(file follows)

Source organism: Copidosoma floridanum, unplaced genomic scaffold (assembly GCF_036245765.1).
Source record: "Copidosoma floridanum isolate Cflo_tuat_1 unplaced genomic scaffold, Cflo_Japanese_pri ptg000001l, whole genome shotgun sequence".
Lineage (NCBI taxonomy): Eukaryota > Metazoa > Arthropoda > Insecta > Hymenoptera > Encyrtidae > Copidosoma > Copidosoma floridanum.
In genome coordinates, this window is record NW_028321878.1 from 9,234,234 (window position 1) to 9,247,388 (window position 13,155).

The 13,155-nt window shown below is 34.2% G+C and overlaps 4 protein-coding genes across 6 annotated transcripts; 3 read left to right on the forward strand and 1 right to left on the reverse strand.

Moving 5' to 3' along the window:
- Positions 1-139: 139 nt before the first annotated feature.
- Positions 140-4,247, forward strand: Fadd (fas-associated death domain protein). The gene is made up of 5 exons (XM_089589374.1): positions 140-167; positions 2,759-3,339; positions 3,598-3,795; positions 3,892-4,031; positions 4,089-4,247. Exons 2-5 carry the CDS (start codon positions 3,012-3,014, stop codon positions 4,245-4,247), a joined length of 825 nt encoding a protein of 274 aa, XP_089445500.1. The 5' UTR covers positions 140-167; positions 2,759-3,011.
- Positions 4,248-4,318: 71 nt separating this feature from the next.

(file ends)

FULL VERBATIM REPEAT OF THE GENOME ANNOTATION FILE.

Source organism: Copidosoma floridanum, unplaced genomic scaffold (assembly GCF_036245765.1).
Source record: "Copidosoma floridanum isolate Cflo_tuat_1 unplaced genomic scaffold, Cflo_Japanese_pri ptg000001l, whole genome shotgun sequence".
Lineage (NCBI taxonomy): Eukaryota > Metazoa > Arthropoda > Insecta > Hymenoptera > Encyrtidae > Copidosoma > Copidosoma floridanum.
In genome coordinates, this window is record NW_028321878.1 from 9,234,234 (window position 1) to 9,247,388 (window position 13,155).

The 13,155-nt window shown below is 34.2% G+C and overlaps 4 protein-coding genes across 6 annotated transcripts; 3 read left to right on the forward strand and 1 right to left on the reverse strand.

Moving 5' to 3' along the window:
- Positions 1-139: 139 nt before the first annotated feature.
- Positions 140-4,247, forward strand: Fadd (fas-associated death domain protein). The gene is made up of 5 exons (XM_089589374.1): positions 140-167; positions 2,759-3,339; positions 3,598-3,795; positions 3,892-4,031; positions 4,089-4,247. Exons 2-5 carry the CDS (start codon positions 3,012-3,014, stop codon positions 4,245-4,247), a joined length of 825 nt encoding a protein of 274 aa, XP_089445500.1. The 5' UTR covers positions 140-167; positions 2,759-3,011.
- Positions 4,248-4,318: 71 nt separating this feature from the next.